Turning thirty was always going to be strange for me. It is, after all, the age at which my Mom lost her battle with cancer. It’s an odd feeling, knowing I have almost outlived her when, in the big scheme of things, I still feel so young. Sometimes I think about our respective timelines, how different they look, and the fact that if she’d put off having children until her thirties like I am (fingers crossed) then I wouldn’t even be here. Every day I think about the fact that I have made it this far with my health still intact. The same could not be said for her. There is no rhyme or reason to it. It’s the just luck of the draw. The nature of things. The way the cookie crumbles. Like most things in life, it’s maddeningly arbitrary.
I am trying not to be overly morbid about turning thirty, but it can be hard when Mom’s death casts such a large shadow. Obviously, I knew the day would come when I had officially outlived her, but for most of my life that day has seemed far off. Now it’s almost upon me, and that knowledge is proving difficult to grapple with. It’s made even harder by the fact I don’t know anyone my age who has been through the same thing. I know people who have lost parents, some of them tragically young, and I know of people who have hit the same milestone later in life and found it difficult. But I don’t know anyone my age, and that makes all the difference. I’ve got people I can talk to but no one who really understands. They nod sympathetically and say they know it must be hard for me, but they don’t really get it and I can’t expect them to.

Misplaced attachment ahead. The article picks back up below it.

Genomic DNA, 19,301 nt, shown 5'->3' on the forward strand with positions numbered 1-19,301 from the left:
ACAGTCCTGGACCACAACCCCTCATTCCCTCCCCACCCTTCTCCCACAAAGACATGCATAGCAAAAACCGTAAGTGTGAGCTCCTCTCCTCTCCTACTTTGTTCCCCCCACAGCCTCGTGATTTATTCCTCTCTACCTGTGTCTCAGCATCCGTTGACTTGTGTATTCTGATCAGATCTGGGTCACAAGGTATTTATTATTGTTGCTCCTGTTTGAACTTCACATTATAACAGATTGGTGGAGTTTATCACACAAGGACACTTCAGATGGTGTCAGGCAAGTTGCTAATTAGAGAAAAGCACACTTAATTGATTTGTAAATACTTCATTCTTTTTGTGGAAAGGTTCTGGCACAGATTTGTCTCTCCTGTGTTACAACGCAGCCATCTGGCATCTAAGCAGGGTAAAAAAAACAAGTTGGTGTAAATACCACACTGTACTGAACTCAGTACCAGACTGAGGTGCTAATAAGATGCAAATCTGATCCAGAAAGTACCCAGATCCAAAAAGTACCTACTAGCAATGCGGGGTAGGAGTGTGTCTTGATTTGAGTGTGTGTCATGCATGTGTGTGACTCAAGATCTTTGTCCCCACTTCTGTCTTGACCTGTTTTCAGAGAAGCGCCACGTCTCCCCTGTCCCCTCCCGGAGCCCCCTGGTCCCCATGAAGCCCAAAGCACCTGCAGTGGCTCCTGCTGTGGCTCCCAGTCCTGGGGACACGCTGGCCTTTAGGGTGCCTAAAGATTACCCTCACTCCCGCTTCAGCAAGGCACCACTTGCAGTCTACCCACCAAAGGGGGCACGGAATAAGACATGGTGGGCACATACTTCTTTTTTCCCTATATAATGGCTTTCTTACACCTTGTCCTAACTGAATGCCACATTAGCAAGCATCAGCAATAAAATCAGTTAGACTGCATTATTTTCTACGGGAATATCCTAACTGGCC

As strange and saddening as it may be, it is something I simply need to accept and get used to. Before the year is out, I will officially be older than my Mom ever got to be. That will be my reality going forward every day for the rest of my life. She herself would not wish me to dwell on it, nor to spend my thirtieth birthday being sad, and so I shall do my best not to. I owe it to her to ensure that this new decade is the best it can possibly be. That means approaching it with a positive attitude, making the most of the opportunities that come my way and pursuing the things that make me happy. That’s what she would want, and that is what I intend to do.
This is the decade in which I’ll get married. One of the first decisions I made was that the necklace she wore on her wedding day would be my something old. We’re going to rethread the pendant and the pearls and then wind them through my bouquet. It seems a fitting tribute to a woman who was herself remarkably skilled when it came to anything craft-related. It often goes through my mind that she could have done my hair on the day or maybe even made the bridesmaids’ dresses if she were still here. But she isn’t, and so I must keep her with me in other ways.
On the subject of other ways, I’ve said for years that if I have a daughter, I’d like her middle name to be Jayne. I can’t not choose it; it would feel like snubbing her, and that is simply inconceivable to me. I’m just glad she had a decent name, and one that works well with a whole variety of others. It isn’t just her name I wish to pass on though. Any children I have will know about their nanny in heaven as soon as they are old enough. I don’t really believe in heaven-at least not in the religious sense-but perhaps we can buy a telescope and locate the star that is named after her. For you see, there is a Jayne Elizabeth looking down on me from the sky, just not in the way you might think.
Turning thirty was always going to be strange for me, but strange doesn’t have to mean bad. It will if I let it, but I don’t intend to. Instead I intend to meet this new decade with a bucketload of gratitude-for my enduring health, for the people I have around me, and for the exciting events that are still to come, beginning with my wedding. Mom barely got to see her thirties; I plan on making the most of mine. Not to do so would be in insult to her legacy, and that simply will not do.